At UVA, NIH Director Talks ‘Big Data’ and Its Possibilities in the Life Sciences

NIH Director Francis Collins, a UVA alumnus, spoke Wednesday to a large audience in UVA’s Old Cabell Hall Auditorium.
October 11, 2017

“Big data” is involved with most aspects of research these days, according to Francis S. Collins, director of the National Institutes of Health, who spoke Wednesday at the University of Virginia’s Old Cabell Hall.

Collins, who graduated from UVA with a degree in chemistry in 1970, is the former director of the Human Genome Project. He joined Phil Bourne, director of UVA’s Data Science Institute and professor of biomedical engineering, in a wide-ranging discussion of data science and life science before an audience that filled most of the Old Cabell Hall Auditorium.

Collins said big data work – which involves deploying large amounts of computing power to seek insights from huge data sets – originally was concentrated on physics and astronomy, but is increasingly being applied to biomedical and life sciences. He said that biomedical applications are among the fastest-growing sectors of big data.

“It crosses through all the areas, from basic science to clinical trials,” Collins said.

There are a lot of employment opportunities for people who can work in data science, Collins said. No matter what field of science students are going into today, they will need to understand data science, he added.

“If you want to benefit humanity, there are massive projects out there for people who want to take on something hard,” Collins said. “The workforce will need well-trained data science people 10 years from now.”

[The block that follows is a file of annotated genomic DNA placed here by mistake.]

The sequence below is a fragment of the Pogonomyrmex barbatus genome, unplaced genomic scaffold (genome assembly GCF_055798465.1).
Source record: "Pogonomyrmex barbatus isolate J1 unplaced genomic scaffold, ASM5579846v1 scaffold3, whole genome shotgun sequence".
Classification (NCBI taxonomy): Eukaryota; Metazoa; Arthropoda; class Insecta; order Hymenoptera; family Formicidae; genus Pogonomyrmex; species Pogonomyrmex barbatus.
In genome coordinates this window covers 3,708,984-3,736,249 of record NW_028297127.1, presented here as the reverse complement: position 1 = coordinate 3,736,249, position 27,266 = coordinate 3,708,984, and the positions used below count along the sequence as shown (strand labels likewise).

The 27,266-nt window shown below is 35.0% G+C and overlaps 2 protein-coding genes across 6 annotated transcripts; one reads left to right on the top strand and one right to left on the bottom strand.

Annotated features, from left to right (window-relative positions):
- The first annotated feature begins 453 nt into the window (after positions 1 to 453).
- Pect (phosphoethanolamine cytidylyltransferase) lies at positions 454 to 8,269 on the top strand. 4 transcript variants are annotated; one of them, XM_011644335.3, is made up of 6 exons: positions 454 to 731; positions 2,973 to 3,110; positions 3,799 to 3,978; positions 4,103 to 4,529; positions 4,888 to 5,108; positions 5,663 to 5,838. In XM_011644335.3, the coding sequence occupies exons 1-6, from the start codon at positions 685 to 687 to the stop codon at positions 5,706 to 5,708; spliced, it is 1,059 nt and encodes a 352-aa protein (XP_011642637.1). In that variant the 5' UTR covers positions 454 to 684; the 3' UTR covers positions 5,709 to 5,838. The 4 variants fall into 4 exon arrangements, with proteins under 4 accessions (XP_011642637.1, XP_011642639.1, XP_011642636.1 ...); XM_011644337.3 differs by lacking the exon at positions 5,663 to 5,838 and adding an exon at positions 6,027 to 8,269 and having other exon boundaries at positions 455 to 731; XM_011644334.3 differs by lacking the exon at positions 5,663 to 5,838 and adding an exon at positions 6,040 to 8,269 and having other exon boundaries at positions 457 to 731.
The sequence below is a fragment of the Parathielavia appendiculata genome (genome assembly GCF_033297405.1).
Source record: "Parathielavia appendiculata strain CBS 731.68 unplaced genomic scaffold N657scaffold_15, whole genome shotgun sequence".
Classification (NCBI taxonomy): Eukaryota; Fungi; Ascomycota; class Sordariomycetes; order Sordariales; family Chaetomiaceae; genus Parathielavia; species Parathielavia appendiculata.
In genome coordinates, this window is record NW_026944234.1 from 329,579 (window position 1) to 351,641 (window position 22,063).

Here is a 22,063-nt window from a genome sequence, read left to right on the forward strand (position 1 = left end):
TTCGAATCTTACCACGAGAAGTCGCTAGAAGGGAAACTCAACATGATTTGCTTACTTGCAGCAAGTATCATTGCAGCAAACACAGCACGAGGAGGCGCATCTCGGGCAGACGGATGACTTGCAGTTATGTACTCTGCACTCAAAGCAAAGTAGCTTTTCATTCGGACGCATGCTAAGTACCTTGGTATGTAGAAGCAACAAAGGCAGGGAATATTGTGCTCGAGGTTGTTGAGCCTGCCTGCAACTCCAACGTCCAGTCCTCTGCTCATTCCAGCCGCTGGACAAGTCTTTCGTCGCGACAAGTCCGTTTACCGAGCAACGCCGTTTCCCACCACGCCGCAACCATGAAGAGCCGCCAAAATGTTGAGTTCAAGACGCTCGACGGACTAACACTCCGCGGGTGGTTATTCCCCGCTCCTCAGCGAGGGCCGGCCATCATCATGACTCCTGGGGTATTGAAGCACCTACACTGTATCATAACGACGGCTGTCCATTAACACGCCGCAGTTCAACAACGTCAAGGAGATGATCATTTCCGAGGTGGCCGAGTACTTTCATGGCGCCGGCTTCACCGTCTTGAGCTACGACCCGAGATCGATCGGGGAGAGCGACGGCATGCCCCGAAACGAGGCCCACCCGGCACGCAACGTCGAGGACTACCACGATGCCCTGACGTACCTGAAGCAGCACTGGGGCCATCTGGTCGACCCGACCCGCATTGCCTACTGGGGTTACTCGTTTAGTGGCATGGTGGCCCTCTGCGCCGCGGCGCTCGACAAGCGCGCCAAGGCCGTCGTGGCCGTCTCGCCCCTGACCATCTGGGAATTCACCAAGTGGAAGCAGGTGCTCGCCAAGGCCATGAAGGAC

Among the next big projects are mapping the circuits of the human brain, studying how it functions and how things in it go wrong, and a project involving the study of electronic medical records to determine how people stay healthy, he said.

Collins said data science has been a boon to life sciences research.

“When I was at the University of Michigan trying to find the causes of cystic fibrosis – this was before the Human Genome Project – it took five years to find the gene that causes cystic fibrosis,” Collins said. “And it burned out a lot of graduate students.”

Collins replaced James Watson, one of the co-discoverers of the DNA sequence, as the director of the Human Genome Project, an effort he said changed how scientific information was disseminated.

Up to that point, scientific data was released when research was published, but with the enormity of the genome project, it would take years for the entire mapping to be complete. Meanwhile, researchers could use the data that had been determined up to that point to research specific diseases and conditions. He said after a vigorous debate, the researchers agreed to post their data daily.

“The data could be useful to someone who was researching a specific disease,” Collins said. “There is no excuse to keep the data hidden away.”

He said this has become the standard procedure in the industry, he said. While researchers had been concerned about getting “scooped,” Collins said they soon realized that by posting the information on the internet, their publication is time-stamped and therefore their authorship is protected. He said there was also concern about patient confidentiality issues, but he said that protocols for protecting the anonymity of research subjects were put into place.

While some researchers agreed with this standard, he said others objected. The NIH settled the issue when it made the posting of the data a condition of its support.

“This could give researchers insight into pathways for little-understood diseases,” he said. “It gave them a chance to build upon the data.”

Data science can also benefit patients by attracting researchers to more uncommon maladies, he noted. Patients, who can now transfer their own medical records to researchers, are more involved in research today than they have been, and they are anxious to see the data on their conditions, he said. He said the patients are also not shy in expressing themselves to researchers as to what they want and are seeking.

Collins advised life science researchers working with big data to be cautious in forming initial hypotheses, because that may lead them astray. He suggested researchers let the data work out the patterns, and then seek to form and model their theories.

Collins received a standing ovation for his talk.

Media Contact

Matt Kelly

University News Associate Office of University Communications